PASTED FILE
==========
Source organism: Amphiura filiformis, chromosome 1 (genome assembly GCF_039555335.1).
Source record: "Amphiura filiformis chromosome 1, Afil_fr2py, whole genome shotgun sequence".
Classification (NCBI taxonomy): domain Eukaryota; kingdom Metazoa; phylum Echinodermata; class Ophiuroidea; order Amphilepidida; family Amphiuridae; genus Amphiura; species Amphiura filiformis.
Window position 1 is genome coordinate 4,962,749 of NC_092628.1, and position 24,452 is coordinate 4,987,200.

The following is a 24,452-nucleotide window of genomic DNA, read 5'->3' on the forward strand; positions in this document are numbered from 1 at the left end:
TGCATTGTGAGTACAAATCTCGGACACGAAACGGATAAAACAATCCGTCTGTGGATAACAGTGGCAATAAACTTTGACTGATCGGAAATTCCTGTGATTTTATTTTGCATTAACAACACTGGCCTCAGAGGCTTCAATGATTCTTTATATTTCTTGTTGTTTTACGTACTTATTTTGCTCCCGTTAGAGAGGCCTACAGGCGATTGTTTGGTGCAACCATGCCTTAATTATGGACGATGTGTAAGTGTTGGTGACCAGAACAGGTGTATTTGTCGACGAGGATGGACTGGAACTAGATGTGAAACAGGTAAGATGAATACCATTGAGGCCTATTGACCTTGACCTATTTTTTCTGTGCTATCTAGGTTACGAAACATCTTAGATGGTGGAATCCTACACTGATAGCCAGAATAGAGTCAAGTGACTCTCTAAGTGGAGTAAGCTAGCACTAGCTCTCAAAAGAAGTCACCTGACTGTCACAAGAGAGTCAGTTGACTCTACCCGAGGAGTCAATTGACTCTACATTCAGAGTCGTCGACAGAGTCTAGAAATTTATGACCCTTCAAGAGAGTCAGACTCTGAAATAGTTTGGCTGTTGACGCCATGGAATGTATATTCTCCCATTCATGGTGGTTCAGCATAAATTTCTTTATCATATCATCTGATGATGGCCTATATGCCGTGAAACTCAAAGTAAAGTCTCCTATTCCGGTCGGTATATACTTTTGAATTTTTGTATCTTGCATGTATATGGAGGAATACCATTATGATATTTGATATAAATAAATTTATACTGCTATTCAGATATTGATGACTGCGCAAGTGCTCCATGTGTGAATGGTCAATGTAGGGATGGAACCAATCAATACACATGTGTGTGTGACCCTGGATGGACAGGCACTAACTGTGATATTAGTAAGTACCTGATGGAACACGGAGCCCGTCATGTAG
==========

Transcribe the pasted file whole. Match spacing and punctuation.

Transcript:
Source organism: Amphiura filiformis, chromosome 1 (genome assembly GCF_039555335.1).
Source record: "Amphiura filiformis chromosome 1, Afil_fr2py, whole genome shotgun sequence".
Classification (NCBI taxonomy): domain Eukaryota; kingdom Metazoa; phylum Echinodermata; class Ophiuroidea; order Amphilepidida; family Amphiuridae; genus Amphiura; species Amphiura filiformis.
Window position 1 is genome coordinate 4,962,749 of NC_092628.1, and position 24,452 is coordinate 4,987,200.

The following is a 24,452-nucleotide window of genomic DNA, read 5'->3' on the forward strand; positions in this document are numbered from 1 at the left end:
TGCATTGTGAGTACAAATCTCGGACACGAAACGGATAAAACAATCCGTCTGTGGATAACAGTGGCAATAAACTTTGACTGATCGGAAATTCCTGTGATTTTATTTTGCATTAACAACACTGGCCTCAGAGGCTTCAATGATTCTTTATATTTCTTGTTGTTTTACGTACTTATTTTGCTCCCGTTAGAGAGGCCTACAGGCGATTGTTTGGTGCAACCATGCCTTAATTATGGACGATGTGTAAGTGTTGGTGACCAGAACAGGTGTATTTGTCGACGAGGATGGACTGGAACTAGATGTGAAACAGGTAAGATGAATACCATTGAGGCCTATTGACCTTGACCTATTTTTTCTGTGCTATCTAGGTTACGAAACATCTTAGATGGTGGAATCCTACACTGATAGCCAGAATAGAGTCAAGTGACTCTCTAAGTGGAGTAAGCTAGCACTAGCTCTCAAAAGAAGTCACCTGACTGTCACAAGAGAGTCAGTTGACTCTACCCGAGGAGTCAATTGACTCTACATTCAGAGTCGTCGACAGAGTCTAGAAATTTATGACCCTTCAAGAGAGTCAGACTCTGAAATAGTTTGGCTGTTGACGCCATGGAATGTATATTCTCCCATTCATGGTGGTTCAGCATAAATTTCTTTATCATATCATCTGATGATGGCCTATATGCCGTGAAACTCAAAGTAAAGTCTCCTATTCCGGTCGGTATATACTTTTGAATTTTTGTATCTTGCATGTATATGGAGGAATACCATTATGATATTTGATATAAATAAATTTATACTGCTATTCAGATATTGATGACTGCGCAAGTGCTCCATGTGTGAATGGTCAATGTAGGGATGGAACCAATCAATACACATGTGTGTGTGACCCTGGATGGACAGGCACTAACTGTGATATTAGTAAGTACCTGATGGAACACGGAGCCCGTCATGTAG